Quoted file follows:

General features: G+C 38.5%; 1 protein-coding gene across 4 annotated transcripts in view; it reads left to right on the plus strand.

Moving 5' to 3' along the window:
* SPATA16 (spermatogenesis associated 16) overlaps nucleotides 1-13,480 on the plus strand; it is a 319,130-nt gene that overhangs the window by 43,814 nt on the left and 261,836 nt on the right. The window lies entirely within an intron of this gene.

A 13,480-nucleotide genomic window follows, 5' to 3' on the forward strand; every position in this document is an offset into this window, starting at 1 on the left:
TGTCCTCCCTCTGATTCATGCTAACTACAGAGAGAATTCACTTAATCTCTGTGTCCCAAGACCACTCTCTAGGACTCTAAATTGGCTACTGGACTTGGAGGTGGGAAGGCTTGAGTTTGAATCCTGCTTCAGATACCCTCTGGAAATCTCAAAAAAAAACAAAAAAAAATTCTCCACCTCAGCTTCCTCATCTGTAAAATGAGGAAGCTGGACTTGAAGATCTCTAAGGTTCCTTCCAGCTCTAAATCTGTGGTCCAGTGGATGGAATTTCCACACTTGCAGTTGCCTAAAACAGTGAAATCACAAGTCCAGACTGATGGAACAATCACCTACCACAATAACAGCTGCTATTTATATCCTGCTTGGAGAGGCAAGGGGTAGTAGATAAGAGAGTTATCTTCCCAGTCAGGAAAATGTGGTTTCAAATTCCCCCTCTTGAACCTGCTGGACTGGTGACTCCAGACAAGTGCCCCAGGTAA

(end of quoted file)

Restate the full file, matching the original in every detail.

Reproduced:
General features: G+C 38.5%; 1 protein-coding gene across 4 annotated transcripts in view; it reads left to right on the plus strand.

Moving 5' to 3' along the window:
* SPATA16 (spermatogenesis associated 16) overlaps nucleotides 1-13,480 on the plus strand; it is a 319,130-nt gene that overhangs the window by 43,814 nt on the left and 261,836 nt on the right. The window lies entirely within an intron of this gene.

A 13,480-nucleotide genomic window follows, 5' to 3' on the forward strand; every position in this document is an offset into this window, starting at 1 on the left:
TGTCCTCCCTCTGATTCATGCTAACTACAGAGAGAATTCACTTAATCTCTGTGTCCCAAGACCACTCTCTAGGACTCTAAATTGGCTACTGGACTTGGAGGTGGGAAGGCTTGAGTTTGAATCCTGCTTCAGATACCCTCTGGAAATCTCAAAAAAAAACAAAAAAAAATTCTCCACCTCAGCTTCCTCATCTGTAAAATGAGGAAGCTGGACTTGAAGATCTCTAAGGTTCCTTCCAGCTCTAAATCTGTGGTCCAGTGGATGGAATTTCCACACTTGCAGTTGCCTAAAACAGTGAAATCACAAGTCCAGACTGATGGAACAATCACCTACCACAATAACAGCTGCTATTTATATCCTGCTTGGAGAGGCAAGGGGTAGTAGATAAGAGAGTTATCTTCCCAGTCAGGAAAATGTGGTTTCAAATTCCCCCTCTTGAACCTGCTGGACTGGTGACTCCAGACAAGTGCCCCAGGTAA